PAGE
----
More small caps may look to flee the ASX as they get too tangled up in red tape
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An over-regulated environment is seeing an increasing number of listed companies think seriously about fleeing from the ASX.
PwC Australia CEO Luke Sayers suggests the regulatory burden on listed companies is encouraging short-term thinking.
In an opinion piece published on LinkedIn, he argued that gradually more companies may look to go private as a result.
Sayers told Stockhead the situation was even more applicable to small caps than large caps.
“I think with smaller caps, the cost and impacts of regulation and compliance can become even more significant relative to their size and scale,” he said.
“So there can be an even greater propensity to return to private company status.”
In his initial opinion piece, Sayers argued it was difficult for listed companies to focus on medium to longer term pay backs. This was particularly relevant if pursuing them could hit the short-term bottom line.
“If you are a public company that must regularly report results to the market, the ‘system’ overwhelmingly encourages decisions that prioritise short-term returns,” he explained.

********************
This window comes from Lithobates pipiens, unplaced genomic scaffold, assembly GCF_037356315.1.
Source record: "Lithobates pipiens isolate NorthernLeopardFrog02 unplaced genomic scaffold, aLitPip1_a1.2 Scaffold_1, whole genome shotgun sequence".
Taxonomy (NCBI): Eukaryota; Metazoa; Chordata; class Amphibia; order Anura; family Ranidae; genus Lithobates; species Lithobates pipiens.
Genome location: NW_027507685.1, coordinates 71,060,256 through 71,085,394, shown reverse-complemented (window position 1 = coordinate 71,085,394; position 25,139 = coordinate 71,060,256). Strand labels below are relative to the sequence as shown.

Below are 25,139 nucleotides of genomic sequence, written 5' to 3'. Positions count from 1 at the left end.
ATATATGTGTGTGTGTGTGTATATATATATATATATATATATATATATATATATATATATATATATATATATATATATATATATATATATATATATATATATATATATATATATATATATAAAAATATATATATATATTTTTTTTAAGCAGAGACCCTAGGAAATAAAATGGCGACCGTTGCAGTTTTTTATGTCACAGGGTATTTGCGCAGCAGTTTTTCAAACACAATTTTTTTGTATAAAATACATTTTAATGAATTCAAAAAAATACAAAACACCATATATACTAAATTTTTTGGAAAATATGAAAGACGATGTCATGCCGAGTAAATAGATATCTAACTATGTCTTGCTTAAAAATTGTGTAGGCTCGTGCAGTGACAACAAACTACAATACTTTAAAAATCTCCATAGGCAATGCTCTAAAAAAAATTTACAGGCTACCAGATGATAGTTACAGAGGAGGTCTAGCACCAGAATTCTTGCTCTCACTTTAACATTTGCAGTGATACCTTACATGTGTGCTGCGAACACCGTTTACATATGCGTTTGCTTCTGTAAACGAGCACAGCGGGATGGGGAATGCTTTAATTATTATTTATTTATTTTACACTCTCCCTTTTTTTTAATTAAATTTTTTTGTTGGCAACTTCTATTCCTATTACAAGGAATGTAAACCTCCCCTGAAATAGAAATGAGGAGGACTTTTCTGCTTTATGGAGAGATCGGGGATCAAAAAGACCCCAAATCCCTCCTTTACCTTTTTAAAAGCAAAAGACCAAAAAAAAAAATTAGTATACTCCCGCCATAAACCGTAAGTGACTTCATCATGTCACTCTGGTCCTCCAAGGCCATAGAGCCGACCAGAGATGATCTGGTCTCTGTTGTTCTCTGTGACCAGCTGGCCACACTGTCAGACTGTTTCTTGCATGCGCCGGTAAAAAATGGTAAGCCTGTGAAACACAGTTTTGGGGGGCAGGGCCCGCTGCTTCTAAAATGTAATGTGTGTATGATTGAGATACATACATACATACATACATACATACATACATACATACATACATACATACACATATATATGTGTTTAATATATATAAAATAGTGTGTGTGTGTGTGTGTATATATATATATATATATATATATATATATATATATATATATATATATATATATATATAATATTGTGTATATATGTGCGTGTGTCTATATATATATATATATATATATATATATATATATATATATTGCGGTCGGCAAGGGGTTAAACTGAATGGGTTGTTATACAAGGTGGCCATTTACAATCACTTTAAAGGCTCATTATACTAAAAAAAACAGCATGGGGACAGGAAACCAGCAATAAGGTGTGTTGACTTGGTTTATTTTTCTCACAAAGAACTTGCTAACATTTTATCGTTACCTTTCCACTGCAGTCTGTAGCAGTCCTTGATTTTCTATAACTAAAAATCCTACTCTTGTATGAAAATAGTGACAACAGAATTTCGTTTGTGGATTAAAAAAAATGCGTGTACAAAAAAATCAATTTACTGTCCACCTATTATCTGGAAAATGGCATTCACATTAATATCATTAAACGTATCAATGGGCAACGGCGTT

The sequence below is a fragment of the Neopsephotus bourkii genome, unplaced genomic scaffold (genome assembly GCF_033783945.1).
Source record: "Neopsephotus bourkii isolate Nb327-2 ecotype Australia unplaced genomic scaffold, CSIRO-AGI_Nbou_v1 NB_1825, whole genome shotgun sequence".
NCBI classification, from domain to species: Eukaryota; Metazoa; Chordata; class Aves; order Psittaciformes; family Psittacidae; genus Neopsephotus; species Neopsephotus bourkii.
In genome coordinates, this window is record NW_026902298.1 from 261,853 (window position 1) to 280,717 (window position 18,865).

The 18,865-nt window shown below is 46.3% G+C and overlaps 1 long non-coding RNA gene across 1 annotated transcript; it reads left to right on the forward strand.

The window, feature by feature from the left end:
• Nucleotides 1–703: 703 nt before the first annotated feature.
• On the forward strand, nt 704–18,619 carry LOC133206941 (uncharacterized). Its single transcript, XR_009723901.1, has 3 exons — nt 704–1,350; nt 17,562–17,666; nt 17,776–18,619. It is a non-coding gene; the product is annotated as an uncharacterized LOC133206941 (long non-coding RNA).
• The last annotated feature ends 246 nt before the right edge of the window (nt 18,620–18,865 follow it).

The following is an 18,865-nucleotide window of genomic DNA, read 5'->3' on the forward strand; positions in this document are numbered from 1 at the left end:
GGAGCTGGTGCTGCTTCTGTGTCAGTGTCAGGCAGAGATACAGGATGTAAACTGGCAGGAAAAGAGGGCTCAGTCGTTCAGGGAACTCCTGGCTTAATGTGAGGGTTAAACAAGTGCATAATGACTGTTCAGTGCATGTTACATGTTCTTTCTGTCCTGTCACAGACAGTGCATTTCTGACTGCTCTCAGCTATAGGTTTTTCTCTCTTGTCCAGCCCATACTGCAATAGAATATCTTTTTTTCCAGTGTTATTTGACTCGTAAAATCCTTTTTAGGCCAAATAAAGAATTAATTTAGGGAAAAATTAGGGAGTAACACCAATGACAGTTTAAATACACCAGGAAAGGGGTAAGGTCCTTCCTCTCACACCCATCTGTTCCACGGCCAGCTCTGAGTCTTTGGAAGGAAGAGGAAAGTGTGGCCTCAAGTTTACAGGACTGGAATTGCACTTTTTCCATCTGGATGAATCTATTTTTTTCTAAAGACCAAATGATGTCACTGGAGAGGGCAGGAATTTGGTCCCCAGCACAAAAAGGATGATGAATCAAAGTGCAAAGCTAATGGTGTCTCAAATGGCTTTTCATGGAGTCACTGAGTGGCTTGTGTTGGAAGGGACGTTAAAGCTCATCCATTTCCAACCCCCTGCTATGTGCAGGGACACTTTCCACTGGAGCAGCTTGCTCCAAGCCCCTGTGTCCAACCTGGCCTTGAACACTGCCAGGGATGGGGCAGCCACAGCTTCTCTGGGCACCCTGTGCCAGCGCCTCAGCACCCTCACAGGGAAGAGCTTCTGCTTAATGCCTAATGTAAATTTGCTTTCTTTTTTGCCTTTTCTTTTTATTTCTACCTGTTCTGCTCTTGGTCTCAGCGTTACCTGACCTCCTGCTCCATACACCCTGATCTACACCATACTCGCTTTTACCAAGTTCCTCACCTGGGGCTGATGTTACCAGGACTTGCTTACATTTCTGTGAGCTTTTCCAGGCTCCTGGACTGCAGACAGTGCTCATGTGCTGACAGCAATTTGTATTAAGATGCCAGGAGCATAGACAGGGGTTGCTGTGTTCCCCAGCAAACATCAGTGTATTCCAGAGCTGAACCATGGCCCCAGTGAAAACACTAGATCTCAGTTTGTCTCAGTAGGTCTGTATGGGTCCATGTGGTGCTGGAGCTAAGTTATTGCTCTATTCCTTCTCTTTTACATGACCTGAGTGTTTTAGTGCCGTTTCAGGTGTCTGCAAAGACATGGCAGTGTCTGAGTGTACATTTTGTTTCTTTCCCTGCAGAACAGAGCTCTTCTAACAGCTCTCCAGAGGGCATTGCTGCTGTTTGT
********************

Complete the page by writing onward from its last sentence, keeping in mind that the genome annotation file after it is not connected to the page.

“It is hard, for example, to ask investors towards the end of the accumulation phase of their life to be happy with slower growth in the short term, for the promise of a medium to longer term payback.
“Or, to take a hit to the bottom line for the benefit of a cause or societal issue that may feel less than immediately relevant to them.”
He also argued that even if shareholders could be convinced, analysts may not, especially if earnings took a hit.
As a result, company incentives are designed to deliver short-term growth, often at the expense of other metrics.
And with levels of private equity at decade-long highs, Sayers said companies may opt to go private.
“This will give them more freedom to think long-term and make hard choices about their future direction,” he said.
“It is incredibly risky as a leader in a public business to do or say anything outside of a very small box of acceptable behaviour, and very difficult for large businesses to have the agility they need to survive and thrive in the face of so much change.
“I do not claim to have the answer to this dilemma, but I believe one of the outcomes will be a flight to private.”
The downfall to more companies going private is that the average Australian investor would have less opportunity to invest in those companies and reap the rewards, according to Sayers.
One alternative might be crowdfunding. Several firms undertaking crowdfunding in 2019 have pointed to this as a way of involving retail investors.
Sayers said this was an option considering the pool of private capital, but that it was still developing.
“Crowdfunding could be an option, although it is still in relevant infancy at this stage in Australia from an investment funding perspective,” he said.